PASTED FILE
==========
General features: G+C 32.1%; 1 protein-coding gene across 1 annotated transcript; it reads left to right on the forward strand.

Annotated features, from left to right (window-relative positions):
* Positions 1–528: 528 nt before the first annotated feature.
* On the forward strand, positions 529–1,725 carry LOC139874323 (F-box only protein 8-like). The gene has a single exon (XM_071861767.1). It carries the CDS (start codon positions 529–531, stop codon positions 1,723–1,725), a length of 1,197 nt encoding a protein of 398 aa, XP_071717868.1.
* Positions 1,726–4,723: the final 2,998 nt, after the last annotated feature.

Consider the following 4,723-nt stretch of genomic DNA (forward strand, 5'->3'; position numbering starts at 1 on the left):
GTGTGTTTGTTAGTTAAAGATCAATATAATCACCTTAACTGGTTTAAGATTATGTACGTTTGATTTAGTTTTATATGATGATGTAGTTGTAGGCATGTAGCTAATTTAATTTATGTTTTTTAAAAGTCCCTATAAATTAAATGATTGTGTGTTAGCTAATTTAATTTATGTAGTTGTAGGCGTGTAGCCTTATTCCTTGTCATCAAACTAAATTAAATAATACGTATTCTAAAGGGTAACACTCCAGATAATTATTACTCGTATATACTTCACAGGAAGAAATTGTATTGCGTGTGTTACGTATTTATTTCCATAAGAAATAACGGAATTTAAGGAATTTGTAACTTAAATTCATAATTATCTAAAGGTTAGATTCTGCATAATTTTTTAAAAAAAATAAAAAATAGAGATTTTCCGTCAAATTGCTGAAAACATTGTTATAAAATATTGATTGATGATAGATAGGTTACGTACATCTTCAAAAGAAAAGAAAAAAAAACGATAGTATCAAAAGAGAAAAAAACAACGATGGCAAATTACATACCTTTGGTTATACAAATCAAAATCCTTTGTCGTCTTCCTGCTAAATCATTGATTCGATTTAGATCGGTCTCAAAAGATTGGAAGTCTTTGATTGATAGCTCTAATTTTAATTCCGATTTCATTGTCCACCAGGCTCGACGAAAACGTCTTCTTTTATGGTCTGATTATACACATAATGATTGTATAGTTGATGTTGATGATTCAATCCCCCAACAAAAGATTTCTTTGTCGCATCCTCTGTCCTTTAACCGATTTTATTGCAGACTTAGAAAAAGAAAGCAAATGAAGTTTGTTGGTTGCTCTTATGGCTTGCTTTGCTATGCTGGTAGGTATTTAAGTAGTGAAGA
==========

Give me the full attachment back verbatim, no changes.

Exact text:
General features: G+C 32.1%; 1 protein-coding gene across 1 annotated transcript; it reads left to right on the forward strand.

Annotated features, from left to right (window-relative positions):
* Positions 1–528: 528 nt before the first annotated feature.
* On the forward strand, positions 529–1,725 carry LOC139874323 (F-box only protein 8-like). The gene has a single exon (XM_071861767.1). It carries the CDS (start codon positions 529–531, stop codon positions 1,723–1,725), a length of 1,197 nt encoding a protein of 398 aa, XP_071717868.1.
* Positions 1,726–4,723: the final 2,998 nt, after the last annotated feature.

Consider the following 4,723-nt stretch of genomic DNA (forward strand, 5'->3'; position numbering starts at 1 on the left):
GTGTGTTTGTTAGTTAAAGATCAATATAATCACCTTAACTGGTTTAAGATTATGTACGTTTGATTTAGTTTTATATGATGATGTAGTTGTAGGCATGTAGCTAATTTAATTTATGTTTTTTAAAAGTCCCTATAAATTAAATGATTGTGTGTTAGCTAATTTAATTTATGTAGTTGTAGGCGTGTAGCCTTATTCCTTGTCATCAAACTAAATTAAATAATACGTATTCTAAAGGGTAACACTCCAGATAATTATTACTCGTATATACTTCACAGGAAGAAATTGTATTGCGTGTGTTACGTATTTATTTCCATAAGAAATAACGGAATTTAAGGAATTTGTAACTTAAATTCATAATTATCTAAAGGTTAGATTCTGCATAATTTTTTAAAAAAAATAAAAAATAGAGATTTTCCGTCAAATTGCTGAAAACATTGTTATAAAATATTGATTGATGATAGATAGGTTACGTACATCTTCAAAAGAAAAGAAAAAAAAACGATAGTATCAAAAGAGAAAAAAACAACGATGGCAAATTACATACCTTTGGTTATACAAATCAAAATCCTTTGTCGTCTTCCTGCTAAATCATTGATTCGATTTAGATCGGTCTCAAAAGATTGGAAGTCTTTGATTGATAGCTCTAATTTTAATTCCGATTTCATTGTCCACCAGGCTCGACGAAAACGTCTTCTTTTATGGTCTGATTATACACATAATGATTGTATAGTTGATGTTGATGATTCAATCCCCCAACAAAAGATTTCTTTGTCGCATCCTCTGTCCTTTAACCGATTTTATTGCAGACTTAGAAAAAGAAAGCAAATGAAGTTTGTTGGTTGCTCTTATGGCTTGCTTTGCTATGCTGGTAGGTATTTAAGTAGTGAAGA